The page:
Social housing regulator finds thousands of homes have serious mould and damp
Landlords have been urged by a watchdog to “act now” to address issues in social housing after the regulator found tens of thousands of properties have “notable” damp and mould.
The Regulator of Social Housing’s (RSH) initial findings in its investigation into conditions in the sector come after the death of two-year-old Awaab Ishak, who was exposed to mould in a housing association flat.
The toddler died in December 2020 from a respiratory condition caused by mould at his home in Rochdale, Greater Manchester.
His parents, Faisal Abdullah and Aisha Amin, repeatedly complained about the mould.
Following a coroner’s report last year, the RSH asked providers of social housing to submit evidence about the extent of damp and mould in tenants’ homes and their approach to tackling it.
The regulator, which published its findings on Thursday, estimated that less than 0.2% of social homes in England have the most serious damp and mould problems – which equates to around 8,000 homes.
These would fail the Decent Homes Standard, the regulator said.
It added that more such cases were reported among local authorities than private providers.
The regulator said: “These are not acceptable conditions for tenants to be living in, even if the proportions are relatively small.
“Local authorities reported proportionately more cases than private registered providers.”
The RSH said providers had recorded and submitted information about the number of damp and mould cases they had in a variety of ways, meaning it was difficult to accurately assess the extent of such problems in the sector overall.
The estimates are based on the four million homes that are owned and managed by large registered providers – those with more than 1,000 homes.
It said that between 1-2% of social homes (40,000 to 80,000) are estimated to have serious damp and mould problems, and a further 3-4% (120,000 to 160,000) to have notable damp and mould.
Fiona MacGregor, chief executive of RSH, said: “Tenants deserve quality services and homes that are safe and of a decent standard.
“Where there are issues, landlords need to act now to put things right, before we start our active consumer regulation including inspections of providers.
“We expect all providers to continue to look at how they can improve the way they identify and address damp and mould.”
The regulator said that while its findings showed that the vast majority of people living in social housing have homes that are “largely free from damp and mould”, those that do have such issues are at risk from a serious impact on their health and wellbeing.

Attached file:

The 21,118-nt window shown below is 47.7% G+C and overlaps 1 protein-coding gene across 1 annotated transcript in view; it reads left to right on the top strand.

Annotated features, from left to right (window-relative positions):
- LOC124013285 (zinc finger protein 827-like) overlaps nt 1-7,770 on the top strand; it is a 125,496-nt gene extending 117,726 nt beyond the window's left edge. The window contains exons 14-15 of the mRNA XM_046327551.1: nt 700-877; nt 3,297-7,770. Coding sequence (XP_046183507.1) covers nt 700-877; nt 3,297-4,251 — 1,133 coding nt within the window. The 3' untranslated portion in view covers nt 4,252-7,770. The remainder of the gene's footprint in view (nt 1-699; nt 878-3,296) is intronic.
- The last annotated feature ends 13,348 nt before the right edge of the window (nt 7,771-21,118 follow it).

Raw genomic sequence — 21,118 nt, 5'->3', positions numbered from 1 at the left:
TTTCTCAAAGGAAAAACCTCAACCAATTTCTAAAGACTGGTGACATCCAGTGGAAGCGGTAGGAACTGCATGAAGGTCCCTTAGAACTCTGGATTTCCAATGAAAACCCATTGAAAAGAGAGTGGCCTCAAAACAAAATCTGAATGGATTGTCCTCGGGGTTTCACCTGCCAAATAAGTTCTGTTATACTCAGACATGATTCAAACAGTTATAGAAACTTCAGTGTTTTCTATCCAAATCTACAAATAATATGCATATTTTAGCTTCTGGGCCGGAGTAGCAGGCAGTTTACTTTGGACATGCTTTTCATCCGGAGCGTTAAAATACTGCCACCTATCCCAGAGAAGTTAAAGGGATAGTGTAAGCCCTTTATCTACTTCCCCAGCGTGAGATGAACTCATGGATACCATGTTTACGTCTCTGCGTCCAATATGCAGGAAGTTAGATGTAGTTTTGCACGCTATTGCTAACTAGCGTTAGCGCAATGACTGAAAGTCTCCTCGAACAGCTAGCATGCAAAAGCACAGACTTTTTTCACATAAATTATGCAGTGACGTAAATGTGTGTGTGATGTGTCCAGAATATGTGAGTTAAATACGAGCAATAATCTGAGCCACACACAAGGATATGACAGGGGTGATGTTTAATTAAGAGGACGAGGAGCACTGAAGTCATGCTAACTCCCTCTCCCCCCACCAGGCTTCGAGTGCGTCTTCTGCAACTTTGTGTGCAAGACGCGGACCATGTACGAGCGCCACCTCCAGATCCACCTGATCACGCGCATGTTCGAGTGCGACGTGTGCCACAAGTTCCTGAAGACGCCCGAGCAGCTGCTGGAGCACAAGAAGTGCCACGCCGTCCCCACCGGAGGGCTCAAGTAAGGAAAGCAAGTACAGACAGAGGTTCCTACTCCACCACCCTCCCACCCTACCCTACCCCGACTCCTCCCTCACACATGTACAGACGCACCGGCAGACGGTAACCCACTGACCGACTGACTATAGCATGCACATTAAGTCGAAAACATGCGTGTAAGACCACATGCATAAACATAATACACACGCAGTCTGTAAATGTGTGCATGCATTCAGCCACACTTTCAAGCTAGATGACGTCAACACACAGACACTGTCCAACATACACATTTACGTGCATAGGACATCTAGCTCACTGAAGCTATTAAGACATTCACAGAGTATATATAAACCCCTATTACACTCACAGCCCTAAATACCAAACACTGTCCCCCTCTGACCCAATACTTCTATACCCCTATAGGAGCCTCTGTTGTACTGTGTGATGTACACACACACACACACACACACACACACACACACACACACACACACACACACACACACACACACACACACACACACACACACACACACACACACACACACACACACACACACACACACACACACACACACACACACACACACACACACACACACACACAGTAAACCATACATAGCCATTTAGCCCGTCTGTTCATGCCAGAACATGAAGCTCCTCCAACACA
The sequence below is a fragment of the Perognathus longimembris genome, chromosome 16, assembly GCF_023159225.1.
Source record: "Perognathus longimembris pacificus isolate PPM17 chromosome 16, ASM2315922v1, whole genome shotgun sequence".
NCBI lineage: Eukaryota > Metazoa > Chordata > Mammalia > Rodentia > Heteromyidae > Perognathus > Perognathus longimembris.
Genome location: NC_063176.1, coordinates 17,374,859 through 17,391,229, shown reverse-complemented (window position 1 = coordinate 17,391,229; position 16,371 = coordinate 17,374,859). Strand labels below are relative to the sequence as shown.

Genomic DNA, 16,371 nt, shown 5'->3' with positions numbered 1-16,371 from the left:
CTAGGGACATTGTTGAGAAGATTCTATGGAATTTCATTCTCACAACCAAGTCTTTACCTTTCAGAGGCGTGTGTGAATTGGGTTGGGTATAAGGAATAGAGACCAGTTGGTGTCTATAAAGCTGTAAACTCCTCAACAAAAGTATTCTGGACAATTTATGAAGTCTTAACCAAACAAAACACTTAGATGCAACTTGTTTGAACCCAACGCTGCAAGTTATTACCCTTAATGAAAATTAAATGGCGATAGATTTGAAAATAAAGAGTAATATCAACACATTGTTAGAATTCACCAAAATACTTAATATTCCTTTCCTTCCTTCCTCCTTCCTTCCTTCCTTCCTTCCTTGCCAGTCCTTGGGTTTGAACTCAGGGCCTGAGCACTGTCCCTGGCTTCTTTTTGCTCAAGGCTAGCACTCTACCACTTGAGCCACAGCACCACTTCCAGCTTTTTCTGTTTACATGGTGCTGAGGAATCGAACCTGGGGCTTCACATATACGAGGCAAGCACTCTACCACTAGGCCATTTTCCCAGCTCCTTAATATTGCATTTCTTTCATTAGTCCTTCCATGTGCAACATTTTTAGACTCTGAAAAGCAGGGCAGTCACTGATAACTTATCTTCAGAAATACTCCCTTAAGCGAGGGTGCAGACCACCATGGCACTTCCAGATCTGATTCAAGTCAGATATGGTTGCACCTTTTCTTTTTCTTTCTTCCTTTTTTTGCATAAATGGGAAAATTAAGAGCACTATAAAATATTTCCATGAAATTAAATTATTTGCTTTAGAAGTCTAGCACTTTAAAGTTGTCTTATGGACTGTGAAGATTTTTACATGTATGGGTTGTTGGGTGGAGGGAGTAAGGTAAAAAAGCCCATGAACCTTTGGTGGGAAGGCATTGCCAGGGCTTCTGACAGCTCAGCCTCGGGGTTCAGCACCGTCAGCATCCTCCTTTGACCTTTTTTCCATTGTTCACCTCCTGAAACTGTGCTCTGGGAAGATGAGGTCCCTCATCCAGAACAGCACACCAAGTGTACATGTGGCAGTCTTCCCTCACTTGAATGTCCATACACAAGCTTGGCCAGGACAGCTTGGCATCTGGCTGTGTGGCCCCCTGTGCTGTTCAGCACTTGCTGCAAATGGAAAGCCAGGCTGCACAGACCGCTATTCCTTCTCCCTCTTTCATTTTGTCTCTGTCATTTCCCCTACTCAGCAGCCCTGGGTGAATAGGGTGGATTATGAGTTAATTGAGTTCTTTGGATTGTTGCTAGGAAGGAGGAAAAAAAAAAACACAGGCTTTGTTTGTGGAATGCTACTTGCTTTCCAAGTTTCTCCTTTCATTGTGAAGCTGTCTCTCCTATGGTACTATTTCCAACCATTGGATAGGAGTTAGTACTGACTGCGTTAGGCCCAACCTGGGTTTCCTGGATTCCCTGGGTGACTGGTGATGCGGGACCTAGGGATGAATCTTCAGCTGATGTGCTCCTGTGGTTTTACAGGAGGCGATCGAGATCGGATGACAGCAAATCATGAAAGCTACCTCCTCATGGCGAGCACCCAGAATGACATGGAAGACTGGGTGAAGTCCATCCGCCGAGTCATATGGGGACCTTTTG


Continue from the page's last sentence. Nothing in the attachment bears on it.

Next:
It added: “It is essential that providers identify and address these issues promptly and effectively.”
The RSH said changes to legislation will enable more “active regulation of the quality of homes and services” and vowed to look in more detail at how individual landlords are performing.
In a warning to providers, the regulator said: “We expect providers to be asking themselves how they can improve – regulation should not be the only driver for change.”
Providers which reported a high prevalence of serious damp and mould or supplied poor quality information will be asked by the regulator to give “further, specific assurance that they are identifying and addressing damp and mould cases”.
In cases where providers are identified as not meeting standards, the RSH said regulatory action will be taken, including publishing regulatory notices or regulatory judgments “where appropriate”.
Last year, the RSH found “widespread failings” at the housing association that owned the flat Awaab had lived in.
Rochdale Boroughwide Housing (RBH) made “incorrect assumptions” about the cause of damp and mould in the toddler’s flat and did not treat his family with fairness and respect, the regulator said.
At the time RBH said it was working closely with the regulator to address the concerns, acknowledging there is a “long road ahead” to regain trust and confidence.
Local Government Association (LGA) housing spokesperson Darren Rodwell said councils are “determined to improve housing conditions for all social and private tenants”.
He said: “The LGA continues to work with professional bodies, as well as the Government, to discuss possible solutions on improving housing standards – including those relating to damp and mould in tenanted properties.”